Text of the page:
JOE RUSSO OVERLAND DESIGN
Originally, the entire front end tilted from the front fenders forward. but, if you had one of the doors opened at the time and you were to tilt the front end, you could put a crease in the doors (which we have done). This caused us to change the opening.
In order for the entire front end to tilt properly, it has to be made to slide forward, then tilt. We had considered this, but because this was an all steel front end, it would have required it be motorized.
We wanted to keep it simple and manageable. By cutting the fenders where we did, it accomplished two things:
One person can open and close the front end without a problem. this car is a lot easier to work on than my '40 Coupe. The other important factor to consider is the shocks that allow it to come forward. If they are too stiff, one way or the other, it will either be difficult opening or closing. It is quite a bit different than a glass front end in terms of the amount of weight you are moving around. There are obviously a lot of things to consider, both in aesthetics and functionality.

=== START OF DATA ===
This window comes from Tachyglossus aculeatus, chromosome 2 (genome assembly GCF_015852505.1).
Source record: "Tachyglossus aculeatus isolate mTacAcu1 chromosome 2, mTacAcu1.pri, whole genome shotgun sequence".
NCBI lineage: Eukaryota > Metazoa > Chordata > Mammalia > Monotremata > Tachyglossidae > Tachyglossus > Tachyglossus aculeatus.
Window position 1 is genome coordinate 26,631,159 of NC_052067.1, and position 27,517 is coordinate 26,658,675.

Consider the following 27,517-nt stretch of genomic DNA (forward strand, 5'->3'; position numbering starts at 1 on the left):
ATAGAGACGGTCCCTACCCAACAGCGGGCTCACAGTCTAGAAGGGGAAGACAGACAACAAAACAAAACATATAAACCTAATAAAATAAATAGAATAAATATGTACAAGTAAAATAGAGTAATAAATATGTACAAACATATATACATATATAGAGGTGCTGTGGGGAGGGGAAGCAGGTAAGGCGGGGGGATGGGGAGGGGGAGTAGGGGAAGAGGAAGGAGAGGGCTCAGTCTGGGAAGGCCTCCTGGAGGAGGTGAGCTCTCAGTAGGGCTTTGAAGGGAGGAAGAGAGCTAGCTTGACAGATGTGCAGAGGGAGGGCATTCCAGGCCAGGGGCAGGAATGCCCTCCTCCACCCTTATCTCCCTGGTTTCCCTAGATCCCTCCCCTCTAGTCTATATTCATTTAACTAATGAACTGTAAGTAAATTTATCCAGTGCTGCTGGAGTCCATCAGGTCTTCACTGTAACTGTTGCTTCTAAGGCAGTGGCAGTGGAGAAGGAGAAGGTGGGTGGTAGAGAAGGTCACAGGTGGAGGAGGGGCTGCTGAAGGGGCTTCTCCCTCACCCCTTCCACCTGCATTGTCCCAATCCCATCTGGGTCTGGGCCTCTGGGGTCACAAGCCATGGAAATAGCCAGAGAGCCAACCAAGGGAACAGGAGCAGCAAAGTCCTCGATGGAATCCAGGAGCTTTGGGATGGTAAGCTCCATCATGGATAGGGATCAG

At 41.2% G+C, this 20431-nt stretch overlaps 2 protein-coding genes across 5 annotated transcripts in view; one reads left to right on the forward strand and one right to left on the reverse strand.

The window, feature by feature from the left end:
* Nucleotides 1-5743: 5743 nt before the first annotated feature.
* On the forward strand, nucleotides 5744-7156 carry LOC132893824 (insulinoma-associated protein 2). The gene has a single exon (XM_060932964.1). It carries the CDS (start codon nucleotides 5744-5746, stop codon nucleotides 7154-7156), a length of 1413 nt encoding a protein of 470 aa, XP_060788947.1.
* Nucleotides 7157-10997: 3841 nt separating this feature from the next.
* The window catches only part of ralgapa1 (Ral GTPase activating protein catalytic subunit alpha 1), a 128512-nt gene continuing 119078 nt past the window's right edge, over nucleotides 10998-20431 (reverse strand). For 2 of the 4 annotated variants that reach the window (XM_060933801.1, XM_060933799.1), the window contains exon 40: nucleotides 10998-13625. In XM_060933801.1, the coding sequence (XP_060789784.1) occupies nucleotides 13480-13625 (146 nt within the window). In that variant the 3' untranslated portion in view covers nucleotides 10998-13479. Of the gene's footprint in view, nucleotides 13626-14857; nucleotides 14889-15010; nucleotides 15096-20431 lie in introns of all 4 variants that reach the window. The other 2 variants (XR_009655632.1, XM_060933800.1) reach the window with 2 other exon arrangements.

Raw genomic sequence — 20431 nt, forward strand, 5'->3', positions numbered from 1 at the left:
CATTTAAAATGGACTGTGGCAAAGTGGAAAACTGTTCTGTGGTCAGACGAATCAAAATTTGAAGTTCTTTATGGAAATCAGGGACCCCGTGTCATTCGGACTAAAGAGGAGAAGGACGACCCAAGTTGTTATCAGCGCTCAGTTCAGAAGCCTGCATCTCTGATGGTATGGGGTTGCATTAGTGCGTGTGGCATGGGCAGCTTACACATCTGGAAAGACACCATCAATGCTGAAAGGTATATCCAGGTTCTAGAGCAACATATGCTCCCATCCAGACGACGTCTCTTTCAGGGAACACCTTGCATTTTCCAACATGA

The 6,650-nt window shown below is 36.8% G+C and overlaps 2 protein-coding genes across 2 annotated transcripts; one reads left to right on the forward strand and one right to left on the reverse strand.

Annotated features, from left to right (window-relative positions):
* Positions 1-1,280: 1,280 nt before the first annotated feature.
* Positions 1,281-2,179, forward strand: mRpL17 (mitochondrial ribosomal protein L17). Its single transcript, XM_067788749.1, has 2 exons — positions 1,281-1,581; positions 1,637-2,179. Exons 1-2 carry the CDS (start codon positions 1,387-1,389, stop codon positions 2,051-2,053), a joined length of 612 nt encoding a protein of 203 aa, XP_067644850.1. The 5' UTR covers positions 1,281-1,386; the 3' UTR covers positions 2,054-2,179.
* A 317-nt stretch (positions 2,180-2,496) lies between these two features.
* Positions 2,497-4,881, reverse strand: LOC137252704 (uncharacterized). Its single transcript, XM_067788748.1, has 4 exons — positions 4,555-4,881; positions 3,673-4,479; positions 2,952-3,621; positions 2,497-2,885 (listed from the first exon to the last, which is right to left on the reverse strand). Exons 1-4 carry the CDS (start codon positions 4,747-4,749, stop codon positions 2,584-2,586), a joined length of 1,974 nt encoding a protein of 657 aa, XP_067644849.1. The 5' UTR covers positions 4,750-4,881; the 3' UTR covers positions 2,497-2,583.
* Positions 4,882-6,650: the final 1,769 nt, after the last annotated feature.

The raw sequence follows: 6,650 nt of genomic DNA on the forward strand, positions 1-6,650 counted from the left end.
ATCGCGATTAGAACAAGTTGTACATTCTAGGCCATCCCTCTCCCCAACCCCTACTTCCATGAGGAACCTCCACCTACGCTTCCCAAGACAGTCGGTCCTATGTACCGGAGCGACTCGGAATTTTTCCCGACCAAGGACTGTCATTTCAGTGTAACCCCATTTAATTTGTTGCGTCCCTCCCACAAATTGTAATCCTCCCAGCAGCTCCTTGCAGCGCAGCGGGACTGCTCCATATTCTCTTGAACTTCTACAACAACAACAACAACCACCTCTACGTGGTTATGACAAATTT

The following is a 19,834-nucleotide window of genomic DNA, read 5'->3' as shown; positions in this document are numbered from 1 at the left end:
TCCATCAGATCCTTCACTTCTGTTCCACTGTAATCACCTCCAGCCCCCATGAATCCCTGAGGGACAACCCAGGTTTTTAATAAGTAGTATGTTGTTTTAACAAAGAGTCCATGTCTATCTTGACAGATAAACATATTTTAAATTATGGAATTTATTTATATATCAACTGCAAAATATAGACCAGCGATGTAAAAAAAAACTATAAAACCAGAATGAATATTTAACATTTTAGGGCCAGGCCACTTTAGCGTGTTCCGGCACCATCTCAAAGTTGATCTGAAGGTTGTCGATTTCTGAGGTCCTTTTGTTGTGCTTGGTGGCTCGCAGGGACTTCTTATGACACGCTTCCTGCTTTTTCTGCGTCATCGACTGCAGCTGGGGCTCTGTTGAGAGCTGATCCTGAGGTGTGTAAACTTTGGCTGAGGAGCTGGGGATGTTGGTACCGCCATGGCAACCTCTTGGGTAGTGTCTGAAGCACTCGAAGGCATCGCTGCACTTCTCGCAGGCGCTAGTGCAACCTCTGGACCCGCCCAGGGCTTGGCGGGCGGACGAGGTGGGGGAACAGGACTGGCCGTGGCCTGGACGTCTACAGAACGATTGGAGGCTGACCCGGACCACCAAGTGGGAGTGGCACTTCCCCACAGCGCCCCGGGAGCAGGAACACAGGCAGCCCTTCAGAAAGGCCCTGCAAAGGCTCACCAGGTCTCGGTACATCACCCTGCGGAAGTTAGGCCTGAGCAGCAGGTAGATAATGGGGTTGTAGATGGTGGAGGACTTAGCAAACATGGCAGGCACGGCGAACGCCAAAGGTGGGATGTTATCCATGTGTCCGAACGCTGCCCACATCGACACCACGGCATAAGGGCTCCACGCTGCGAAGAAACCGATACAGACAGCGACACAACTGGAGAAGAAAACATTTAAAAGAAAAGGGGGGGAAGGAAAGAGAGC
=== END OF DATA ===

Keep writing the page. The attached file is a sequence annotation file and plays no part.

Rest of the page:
I think the '37 -'39 benefits from the tilt front end. We used Dzus fasteners to secure the front end. The front end also has extra bracing and the entire front end is welded together.